10 December 2005

Academic and critical writing

Newly graduated with a masters in economics, Wei ponders over a book he just borrowed from the National Library, Critical intellectuals on writing (Olsen G, Worsham L, eds; 2003). The anthology consists of interviews of leading scholars by the editors, on being intellectuals.

Interestingly, Wei notes their introduction attempts to delineate the difference between academic and intellectual writing:

Simply stated, the distinction is this: academic work is inherently conservative inasmuch as it seeks, first to fulfill the relatively narrow and policed goals and interests of a given discipline or profession and second, to fulfill the increasingly corporatised mission of higher education; intellectual work, in contrast, is relentless critical, self-critical, and potentially revolutionary, for it aims to critique, change, and even destroy institutions, disciplines and professions that rationalise exploitation, inequality and injustice.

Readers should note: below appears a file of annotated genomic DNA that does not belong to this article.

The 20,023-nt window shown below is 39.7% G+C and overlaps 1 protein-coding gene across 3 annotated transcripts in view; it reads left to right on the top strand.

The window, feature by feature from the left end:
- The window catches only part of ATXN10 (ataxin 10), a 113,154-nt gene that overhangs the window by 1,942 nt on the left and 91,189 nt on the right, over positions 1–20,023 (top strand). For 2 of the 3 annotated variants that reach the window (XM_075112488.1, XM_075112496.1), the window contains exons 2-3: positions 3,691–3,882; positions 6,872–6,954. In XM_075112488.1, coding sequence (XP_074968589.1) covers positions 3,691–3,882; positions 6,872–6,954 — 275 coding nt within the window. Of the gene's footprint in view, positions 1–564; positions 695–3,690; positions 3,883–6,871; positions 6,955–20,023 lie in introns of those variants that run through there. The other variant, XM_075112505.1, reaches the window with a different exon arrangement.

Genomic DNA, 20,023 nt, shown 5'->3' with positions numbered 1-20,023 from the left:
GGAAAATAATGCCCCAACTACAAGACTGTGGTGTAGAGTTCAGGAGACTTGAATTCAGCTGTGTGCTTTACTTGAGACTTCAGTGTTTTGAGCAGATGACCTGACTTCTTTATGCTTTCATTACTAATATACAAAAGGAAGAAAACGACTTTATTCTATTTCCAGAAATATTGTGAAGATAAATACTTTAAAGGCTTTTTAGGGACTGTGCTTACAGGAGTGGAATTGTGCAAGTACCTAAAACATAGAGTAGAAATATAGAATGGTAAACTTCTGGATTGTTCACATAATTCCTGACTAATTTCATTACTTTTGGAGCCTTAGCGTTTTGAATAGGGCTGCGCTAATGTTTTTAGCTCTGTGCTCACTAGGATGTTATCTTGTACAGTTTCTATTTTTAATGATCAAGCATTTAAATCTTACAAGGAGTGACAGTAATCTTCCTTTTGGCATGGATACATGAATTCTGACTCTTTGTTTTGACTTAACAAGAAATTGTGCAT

I never noticed the distinction between academic writing and critical writing - or rather, that distinction was not adhered to when I wrote my honours thesis. Of course, most of my classmates were trying to game the system...

Then, my reading material consisted of Pierre Bourdieu, who had this to say in Outline of a Theory of Practice (1977):

The social scientist has an obligation to see to it that the social world loses its character as a natural phenomenon, that the question of the natural or conventional character (phusei or nomo) of social facts can be raised. Academic discourse, in the universe of discourse or argument, must combat orthodoxy, straight, or rather straightened opinion that aims at restoring the primal state of innocence of doxa (the natural, undiscussed, and undisputed), and instead become heretical, heterodox, to alert consciously to readers of the existence of competing possibles and the sum total of the alternatives not chosen that the established order implies.

It's a completely different view altogether: ideally, academic writing is critical writing.

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